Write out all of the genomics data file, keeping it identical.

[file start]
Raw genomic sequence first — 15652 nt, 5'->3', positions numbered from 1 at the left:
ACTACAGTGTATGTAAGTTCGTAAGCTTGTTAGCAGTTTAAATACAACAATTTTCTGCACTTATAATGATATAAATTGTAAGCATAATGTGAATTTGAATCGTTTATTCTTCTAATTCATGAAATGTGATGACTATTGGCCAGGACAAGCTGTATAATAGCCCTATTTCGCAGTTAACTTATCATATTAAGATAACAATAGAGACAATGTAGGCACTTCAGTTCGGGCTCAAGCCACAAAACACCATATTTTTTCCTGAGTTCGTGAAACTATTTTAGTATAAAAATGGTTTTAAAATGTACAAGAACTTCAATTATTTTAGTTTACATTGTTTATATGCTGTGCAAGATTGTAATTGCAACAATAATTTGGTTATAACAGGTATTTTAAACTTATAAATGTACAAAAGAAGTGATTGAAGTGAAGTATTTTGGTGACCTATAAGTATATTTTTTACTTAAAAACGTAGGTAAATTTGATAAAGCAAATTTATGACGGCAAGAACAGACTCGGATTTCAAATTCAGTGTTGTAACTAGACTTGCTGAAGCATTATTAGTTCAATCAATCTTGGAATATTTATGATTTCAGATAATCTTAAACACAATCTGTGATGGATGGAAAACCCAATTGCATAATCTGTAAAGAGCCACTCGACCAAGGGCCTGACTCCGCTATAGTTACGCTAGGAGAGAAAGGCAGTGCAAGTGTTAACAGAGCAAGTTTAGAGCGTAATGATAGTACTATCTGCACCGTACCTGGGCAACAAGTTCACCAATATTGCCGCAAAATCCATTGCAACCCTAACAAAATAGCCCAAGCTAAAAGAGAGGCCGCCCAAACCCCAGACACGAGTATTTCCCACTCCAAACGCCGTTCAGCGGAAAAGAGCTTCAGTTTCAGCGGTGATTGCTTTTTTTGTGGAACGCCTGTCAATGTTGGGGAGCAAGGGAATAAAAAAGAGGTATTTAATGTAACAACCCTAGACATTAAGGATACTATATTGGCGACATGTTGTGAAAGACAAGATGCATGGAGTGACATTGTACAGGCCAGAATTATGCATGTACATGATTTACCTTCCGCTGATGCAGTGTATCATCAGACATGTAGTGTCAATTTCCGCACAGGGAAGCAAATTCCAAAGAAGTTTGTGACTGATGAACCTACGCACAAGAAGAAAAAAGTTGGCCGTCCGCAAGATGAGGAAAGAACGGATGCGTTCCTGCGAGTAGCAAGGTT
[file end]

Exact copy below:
Raw genomic sequence first — 15652 nt, 5'->3', positions numbered from 1 at the left:
ACTACAGTGTATGTAAGTTCGTAAGCTTGTTAGCAGTTTAAATACAACAATTTTCTGCACTTATAATGATATAAATTGTAAGCATAATGTGAATTTGAATCGTTTATTCTTCTAATTCATGAAATGTGATGACTATTGGCCAGGACAAGCTGTATAATAGCCCTATTTCGCAGTTAACTTATCATATTAAGATAACAATAGAGACAATGTAGGCACTTCAGTTCGGGCTCAAGCCACAAAACACCATATTTTTTCCTGAGTTCGTGAAACTATTTTAGTATAAAAATGGTTTTAAAATGTACAAGAACTTCAATTATTTTAGTTTACATTGTTTATATGCTGTGCAAGATTGTAATTGCAACAATAATTTGGTTATAACAGGTATTTTAAACTTATAAATGTACAAAAGAAGTGATTGAAGTGAAGTATTTTGGTGACCTATAAGTATATTTTTTACTTAAAAACGTAGGTAAATTTGATAAAGCAAATTTATGACGGCAAGAACAGACTCGGATTTCAAATTCAGTGTTGTAACTAGACTTGCTGAAGCATTATTAGTTCAATCAATCTTGGAATATTTATGATTTCAGATAATCTTAAACACAATCTGTGATGGATGGAAAACCCAATTGCATAATCTGTAAAGAGCCACTCGACCAAGGGCCTGACTCCGCTATAGTTACGCTAGGAGAGAAAGGCAGTGCAAGTGTTAACAGAGCAAGTTTAGAGCGTAATGATAGTACTATCTGCACCGTACCTGGGCAACAAGTTCACCAATATTGCCGCAAAATCCATTGCAACCCTAACAAAATAGCCCAAGCTAAAAGAGAGGCCGCCCAAACCCCAGACACGAGTATTTCCCACTCCAAACGCCGTTCAGCGGAAAAGAGCTTCAGTTTCAGCGGTGATTGCTTTTTTTGTGGAACGCCTGTCAATGTTGGGGAGCAAGGGAATAAAAAAGAGGTATTTAATGTAACAACCCTAGACATTAAGGATACTATATTGGCGACATGTTGTGAAAGACAAGATGCATGGAGTGACATTGTACAGGCCAGAATTATGCATGTACATGATTTACCTTCCGCTGATGCAGTGTATCATCAGACATGTAGTGTCAATTTCCGCACAGGGAAGCAAATTCCAAAGAAGTTTGTGACTGATGAACCTACGCACAAGAAGAAAAAAGTTGGCCGTCCGCAAGATGAGGAAAGAACGGATGCGTTCCTGCGAGTAGCAAGGTT